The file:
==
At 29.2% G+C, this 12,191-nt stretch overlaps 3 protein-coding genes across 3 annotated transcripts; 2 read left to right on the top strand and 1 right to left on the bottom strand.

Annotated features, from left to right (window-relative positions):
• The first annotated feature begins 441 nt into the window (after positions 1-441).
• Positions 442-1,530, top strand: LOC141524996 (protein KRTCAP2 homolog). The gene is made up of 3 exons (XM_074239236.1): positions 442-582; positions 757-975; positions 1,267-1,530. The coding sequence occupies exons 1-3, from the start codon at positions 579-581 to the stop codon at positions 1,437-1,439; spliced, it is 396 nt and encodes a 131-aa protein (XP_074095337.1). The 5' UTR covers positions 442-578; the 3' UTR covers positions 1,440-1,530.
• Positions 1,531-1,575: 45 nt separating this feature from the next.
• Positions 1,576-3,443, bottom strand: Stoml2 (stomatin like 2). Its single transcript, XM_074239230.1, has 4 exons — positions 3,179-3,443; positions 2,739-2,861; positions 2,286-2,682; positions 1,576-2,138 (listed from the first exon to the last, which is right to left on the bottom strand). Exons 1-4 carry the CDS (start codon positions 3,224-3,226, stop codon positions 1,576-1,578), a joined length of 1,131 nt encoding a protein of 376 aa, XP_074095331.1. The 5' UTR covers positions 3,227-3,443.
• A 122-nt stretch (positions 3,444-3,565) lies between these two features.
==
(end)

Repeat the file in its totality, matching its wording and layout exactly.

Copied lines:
At 29.2% G+C, this 12,191-nt stretch overlaps 3 protein-coding genes across 3 annotated transcripts; 2 read left to right on the top strand and 1 right to left on the bottom strand.

Annotated features, from left to right (window-relative positions):
• The first annotated feature begins 441 nt into the window (after positions 1-441).
• Positions 442-1,530, top strand: LOC141524996 (protein KRTCAP2 homolog). The gene is made up of 3 exons (XM_074239236.1): positions 442-582; positions 757-975; positions 1,267-1,530. The coding sequence occupies exons 1-3, from the start codon at positions 579-581 to the stop codon at positions 1,437-1,439; spliced, it is 396 nt and encodes a 131-aa protein (XP_074095337.1). The 5' UTR covers positions 442-578; the 3' UTR covers positions 1,440-1,530.
• Positions 1,531-1,575: 45 nt separating this feature from the next.
• Positions 1,576-3,443, bottom strand: Stoml2 (stomatin like 2). Its single transcript, XM_074239230.1, has 4 exons — positions 3,179-3,443; positions 2,739-2,861; positions 2,286-2,682; positions 1,576-2,138 (listed from the first exon to the last, which is right to left on the bottom strand). Exons 1-4 carry the CDS (start codon positions 3,224-3,226, stop codon positions 1,576-1,578), a joined length of 1,131 nt encoding a protein of 376 aa, XP_074095331.1. The 5' UTR covers positions 3,227-3,443.
• A 122-nt stretch (positions 3,444-3,565) lies between these two features.